Yesterday, there were 840 million domestic dogs and cats in the world.1
Today there will be even more.
Because they have a meat based diet, dogs leave a large ecological pawprint. (EPP) A 10 kilo dog’s EPP is similar to a Japanese person’s entire dietary footprint.2 Now, obviously your average Japanese person does not have an average footprint, largely due to the amount of meat they don’t eat. Japanese prefer fish, and plenty of it. (they wolf down more fish than anyone else in the world, can’t get enough of the stuff) It is possible to harvest fish without disturbing the environment at all. You may stir up the water, but it in the blink of an eye it manages to find its original form. Magic!
In the U.S. on the other hand, (the land of excess) a dog has an EPP of 30% of a human. (Is that because in the US they like to starve their dogs? Or is it perhaps because in the US they manage to wolf-down 3 times as much meat as a Japanese?)
Ironically enough, most dogs are fed far more protein and fat than is good for them. So this leads to higher food costs, higher vet costs and higher environmental costs. It could even end up costing the earth, heaven forbid!
But it’s not only the dogs that are getting too much fat and protein, us humans are in the same sorry state. (it is a little known fact that unused protein is converted into fat, oh no! we all know fat is a no no.)
What really irks me is that these large people and their large dogs and their large houses and their large cars and their enormous sense of entitlement, are often the same folks who say, “ We must not raise taxes. We must not increase welfare. We must live within our means.”
How mean is that?
One small thing you can do, is feed your dog dry food. Apparently dry food has an EPP 6 times smaller than wet food.3 Mainly because it contains about half as much meat. Which also makes it healthier as well.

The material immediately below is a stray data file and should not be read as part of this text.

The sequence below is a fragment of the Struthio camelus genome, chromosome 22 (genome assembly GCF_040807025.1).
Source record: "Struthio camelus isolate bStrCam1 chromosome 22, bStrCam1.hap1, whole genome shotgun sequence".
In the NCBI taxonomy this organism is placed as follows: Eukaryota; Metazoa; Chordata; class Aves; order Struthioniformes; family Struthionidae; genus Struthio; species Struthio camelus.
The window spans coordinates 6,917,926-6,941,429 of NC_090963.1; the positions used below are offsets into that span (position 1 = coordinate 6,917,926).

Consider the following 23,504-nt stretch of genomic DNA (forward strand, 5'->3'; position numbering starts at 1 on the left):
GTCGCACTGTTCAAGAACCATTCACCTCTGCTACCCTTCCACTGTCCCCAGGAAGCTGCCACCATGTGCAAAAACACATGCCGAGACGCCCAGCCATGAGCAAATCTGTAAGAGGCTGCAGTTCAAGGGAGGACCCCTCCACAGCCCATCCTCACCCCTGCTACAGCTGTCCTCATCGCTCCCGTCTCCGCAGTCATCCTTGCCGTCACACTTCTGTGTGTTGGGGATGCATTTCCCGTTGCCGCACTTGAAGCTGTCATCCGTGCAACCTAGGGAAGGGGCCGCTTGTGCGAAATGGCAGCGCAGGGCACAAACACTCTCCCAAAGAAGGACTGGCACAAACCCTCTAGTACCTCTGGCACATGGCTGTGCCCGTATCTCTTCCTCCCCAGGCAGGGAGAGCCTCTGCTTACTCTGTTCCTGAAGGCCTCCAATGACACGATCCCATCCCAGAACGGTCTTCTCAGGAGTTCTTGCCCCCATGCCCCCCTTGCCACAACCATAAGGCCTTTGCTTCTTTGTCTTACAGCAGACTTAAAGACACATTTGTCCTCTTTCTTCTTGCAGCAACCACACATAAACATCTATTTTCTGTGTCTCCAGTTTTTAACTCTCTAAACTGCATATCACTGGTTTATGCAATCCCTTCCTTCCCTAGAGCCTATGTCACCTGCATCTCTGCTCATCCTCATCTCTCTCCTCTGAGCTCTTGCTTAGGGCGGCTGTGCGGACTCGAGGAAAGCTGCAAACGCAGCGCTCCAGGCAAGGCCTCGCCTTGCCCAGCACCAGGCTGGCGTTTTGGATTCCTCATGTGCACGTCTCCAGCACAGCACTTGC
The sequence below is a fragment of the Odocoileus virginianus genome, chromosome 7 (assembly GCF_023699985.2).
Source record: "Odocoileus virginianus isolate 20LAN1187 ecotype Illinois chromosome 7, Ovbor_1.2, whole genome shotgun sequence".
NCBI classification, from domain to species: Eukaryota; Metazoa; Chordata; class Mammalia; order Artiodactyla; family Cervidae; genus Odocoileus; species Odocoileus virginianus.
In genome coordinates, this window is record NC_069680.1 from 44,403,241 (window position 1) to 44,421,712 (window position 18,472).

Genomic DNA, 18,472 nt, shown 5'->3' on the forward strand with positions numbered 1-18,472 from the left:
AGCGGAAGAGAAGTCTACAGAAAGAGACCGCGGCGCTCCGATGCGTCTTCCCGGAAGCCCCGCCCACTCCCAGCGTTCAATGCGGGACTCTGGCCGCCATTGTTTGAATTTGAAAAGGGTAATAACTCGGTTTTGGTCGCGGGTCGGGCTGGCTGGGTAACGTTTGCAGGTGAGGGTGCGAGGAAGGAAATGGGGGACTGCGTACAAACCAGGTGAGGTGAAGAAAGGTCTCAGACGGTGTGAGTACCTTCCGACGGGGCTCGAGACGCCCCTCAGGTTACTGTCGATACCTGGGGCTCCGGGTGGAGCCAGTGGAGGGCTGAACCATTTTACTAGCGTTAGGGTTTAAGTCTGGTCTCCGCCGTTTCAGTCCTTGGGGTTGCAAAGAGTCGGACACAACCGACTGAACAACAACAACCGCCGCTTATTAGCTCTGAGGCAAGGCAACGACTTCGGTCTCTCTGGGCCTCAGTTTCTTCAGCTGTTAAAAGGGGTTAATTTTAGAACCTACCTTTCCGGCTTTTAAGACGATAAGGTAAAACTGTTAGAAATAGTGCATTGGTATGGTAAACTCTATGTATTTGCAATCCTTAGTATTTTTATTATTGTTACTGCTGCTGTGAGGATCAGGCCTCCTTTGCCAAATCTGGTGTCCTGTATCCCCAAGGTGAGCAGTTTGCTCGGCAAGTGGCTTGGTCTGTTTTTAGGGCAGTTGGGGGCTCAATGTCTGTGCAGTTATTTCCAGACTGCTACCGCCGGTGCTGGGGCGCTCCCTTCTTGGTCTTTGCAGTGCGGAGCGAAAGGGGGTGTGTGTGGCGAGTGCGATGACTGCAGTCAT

One big thing we can all do, here on this continent, is feed our dog kangaroo. It leaves no ecological footprint. It is not necessary to damage the environment in order to harvest kangaroo.
Most of the roo we kill and consume is from outback N.S.W. There are about 20 million kangaroos out there. Of which 3 million are culled each year. About 15%. When the next harvest season comes around, the numbers are back up to 20 million. Magic!!
(This is called ‘sustainability’. Remember that word. It tends to pop up at odd times in the strangest places, a self-sustaining word.)
It gets better. Not only is farming ‘roos sustainable, it can also be humane. When drought inevitably arrives, as it always does, because it is inevitable, your female kangaroo, normally the most efficient breeding machine on earth, closes down her production line for a while, and takes a well earned break.
(the only known species where the female is always pregnant or suckling at the breast, except for the Irish)
But if not for our humane program of culling there would be an over abundance of kangaroos. Many of whom would be faced with a long and agonizing death by starvation during those long inevitable droughts.
So if you want to practice practical permaculture, do something for the environment, and the kangaroos, and your pets, and even yourself. Just eat less beefs and sheeps, and eat more native fauna and flora like eels and turtles and yabbies and what ever else your kids can find in the creek, and rabbits, of course ( aEuropean delicacy, I am told) and don’t forget the frogs and insects and grubs – rich in protein – low in fat… and maybe think about swapping your Irish Wolfhound for an axolotl or two.
Ben Boyang 2022
2 – Environmental impacts of food consumption by companion dogs and cats in Japan
3 – Wet pet food is far worse for climate than dry food, study finds